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Effect of Ionizing Radiation on the Redox Chemistry of Penta- and Hexavalent Americium

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journal contribution
posted on 11.06.2019, 17:52 by Gregory P. Horne, Travis S. Grimes, William F. Bauer, Christopher J. Dares, Simon M. Pimblott, Stephen P. Mezyk, Bruce J. Mincher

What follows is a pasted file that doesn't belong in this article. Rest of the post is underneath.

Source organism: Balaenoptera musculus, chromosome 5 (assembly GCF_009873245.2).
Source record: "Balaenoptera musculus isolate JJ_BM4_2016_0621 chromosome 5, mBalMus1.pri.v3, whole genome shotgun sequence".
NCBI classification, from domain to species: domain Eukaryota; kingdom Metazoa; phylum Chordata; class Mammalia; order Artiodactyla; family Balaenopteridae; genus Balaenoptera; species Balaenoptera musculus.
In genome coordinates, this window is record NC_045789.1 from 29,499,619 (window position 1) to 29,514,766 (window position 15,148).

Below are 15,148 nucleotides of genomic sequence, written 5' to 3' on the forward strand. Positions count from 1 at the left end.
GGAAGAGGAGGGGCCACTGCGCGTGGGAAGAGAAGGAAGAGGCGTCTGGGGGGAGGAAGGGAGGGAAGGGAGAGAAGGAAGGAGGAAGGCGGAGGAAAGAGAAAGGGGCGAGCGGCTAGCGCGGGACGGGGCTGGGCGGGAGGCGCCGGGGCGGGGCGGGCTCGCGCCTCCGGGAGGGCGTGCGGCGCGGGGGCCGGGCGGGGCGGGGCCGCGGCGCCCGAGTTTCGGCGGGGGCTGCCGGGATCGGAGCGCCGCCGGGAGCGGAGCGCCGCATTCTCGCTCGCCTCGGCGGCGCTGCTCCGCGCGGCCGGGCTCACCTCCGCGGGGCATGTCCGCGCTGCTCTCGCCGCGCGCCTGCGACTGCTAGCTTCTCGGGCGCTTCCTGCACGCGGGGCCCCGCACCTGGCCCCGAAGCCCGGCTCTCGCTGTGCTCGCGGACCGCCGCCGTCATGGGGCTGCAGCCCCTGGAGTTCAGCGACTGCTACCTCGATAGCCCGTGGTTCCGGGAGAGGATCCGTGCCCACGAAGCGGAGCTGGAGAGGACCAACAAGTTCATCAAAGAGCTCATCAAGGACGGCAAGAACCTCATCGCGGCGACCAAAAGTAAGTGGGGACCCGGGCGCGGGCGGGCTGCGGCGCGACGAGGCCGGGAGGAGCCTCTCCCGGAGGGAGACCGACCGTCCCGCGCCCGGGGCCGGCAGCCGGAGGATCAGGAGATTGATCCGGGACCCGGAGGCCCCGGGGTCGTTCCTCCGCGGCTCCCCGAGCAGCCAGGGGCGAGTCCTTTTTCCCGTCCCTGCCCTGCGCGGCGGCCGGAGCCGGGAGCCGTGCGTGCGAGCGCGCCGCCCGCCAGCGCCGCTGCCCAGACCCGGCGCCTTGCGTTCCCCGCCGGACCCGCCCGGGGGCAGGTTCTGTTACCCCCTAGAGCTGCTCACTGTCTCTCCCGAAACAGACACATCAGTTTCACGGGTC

The recent development of facile methods to oxidize trivalent americium to its higher valence states holds promise for the discovery of new chemistries and critical insight into the behavior of the 5f electrons. However, progress in understanding high-valent americium chemistry has been hampered by americium’s inherent ionizing radiation field and its concomitant effects on americium redox chemistry. Any attempt to understand high-valent americium reduction and/or disproportionation must account for the effects of these radiolytic processes. Therefore, we present a complete, quantitative, mechanistic description of the radiation-induced redox chemistry of the americyl oxidation states in aerated, aqueous nitric acid, as a function of radiation quality (type and energy) and solution composition using multiscale modeling calculations supported by experiment. The reduction of Am­(VI) to Am­(V) was found to be most sensitive to the effects of ionizing radiation, undergoing rapid reductions with the steady-state products of aqueous HNO3 radiolysis, i.e., HNO2, H2O2, and HO2, which dictated its practical lifetime under acidic conditions. In contrast, Am­(V) is only susceptible to radiolytic oxidation, mainly through its reactions with NO3, and is notably radiation-resistant with respect to direct one-electron reduction to produce Am­(IV). Our multiscale modeling calculations predict that the lifetime of Am­(V) is dictated by its rate of disproportionation, 2AmO2+ + 4Haq+ → AmO22+ + Am4+ + 2H2O, with a fourth-order dependence on [Haq+] in agreement with previous experimental findings, giving an optimized rate coefficient of k = 2.27 × 10–6 M–5 s–1. This disproportionation initially produces Am­(IV) and Am­(VI) species, but the lack of any spectroscopic evidence in our study for Am­(IV) suggests that solvent reduction of this cation occurs rapidly. The ultimate product of all the Am­(VI)/Am­(V) irradiations is Am­(III), which shows great stability in an irradiation field.

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